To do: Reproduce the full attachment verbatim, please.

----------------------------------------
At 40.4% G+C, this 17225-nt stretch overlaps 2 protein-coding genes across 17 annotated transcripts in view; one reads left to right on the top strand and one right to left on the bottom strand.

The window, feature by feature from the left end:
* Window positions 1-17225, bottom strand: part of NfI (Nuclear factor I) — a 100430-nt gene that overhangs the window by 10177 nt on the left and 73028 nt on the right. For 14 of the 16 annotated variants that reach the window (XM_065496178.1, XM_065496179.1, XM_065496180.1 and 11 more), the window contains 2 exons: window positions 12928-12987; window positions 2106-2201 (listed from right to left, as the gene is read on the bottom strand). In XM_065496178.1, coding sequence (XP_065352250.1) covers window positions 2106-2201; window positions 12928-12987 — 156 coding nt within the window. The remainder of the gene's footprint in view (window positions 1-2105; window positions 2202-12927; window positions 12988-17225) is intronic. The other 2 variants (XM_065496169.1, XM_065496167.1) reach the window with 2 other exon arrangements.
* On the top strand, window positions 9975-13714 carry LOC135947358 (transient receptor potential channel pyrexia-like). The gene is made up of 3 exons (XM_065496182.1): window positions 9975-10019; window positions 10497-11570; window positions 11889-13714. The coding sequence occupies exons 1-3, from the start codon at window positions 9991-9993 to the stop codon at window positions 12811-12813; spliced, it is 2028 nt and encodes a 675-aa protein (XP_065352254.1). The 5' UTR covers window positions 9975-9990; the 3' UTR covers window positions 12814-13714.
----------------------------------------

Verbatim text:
At 40.4% G+C, this 17225-nt stretch overlaps 2 protein-coding genes across 17 annotated transcripts in view; one reads left to right on the top strand and one right to left on the bottom strand.

The window, feature by feature from the left end:
* Window positions 1-17225, bottom strand: part of NfI (Nuclear factor I) — a 100430-nt gene that overhangs the window by 10177 nt on the left and 73028 nt on the right. For 14 of the 16 annotated variants that reach the window (XM_065496178.1, XM_065496179.1, XM_065496180.1 and 11 more), the window contains 2 exons: window positions 12928-12987; window positions 2106-2201 (listed from right to left, as the gene is read on the bottom strand). In XM_065496178.1, coding sequence (XP_065352250.1) covers window positions 2106-2201; window positions 12928-12987 — 156 coding nt within the window. The remainder of the gene's footprint in view (window positions 1-2105; window positions 2202-12927; window positions 12988-17225) is intronic. The other 2 variants (XM_065496169.1, XM_065496167.1) reach the window with 2 other exon arrangements.
* On the top strand, window positions 9975-13714 carry LOC135947358 (transient receptor potential channel pyrexia-like). The gene is made up of 3 exons (XM_065496182.1): window positions 9975-10019; window positions 10497-11570; window positions 11889-13714. The coding sequence occupies exons 1-3, from the start codon at window positions 9991-9993 to the stop codon at window positions 12811-12813; spliced, it is 2028 nt and encodes a 675-aa protein (XP_065352254.1). The 5' UTR covers window positions 9975-9990; the 3' UTR covers window positions 12814-13714.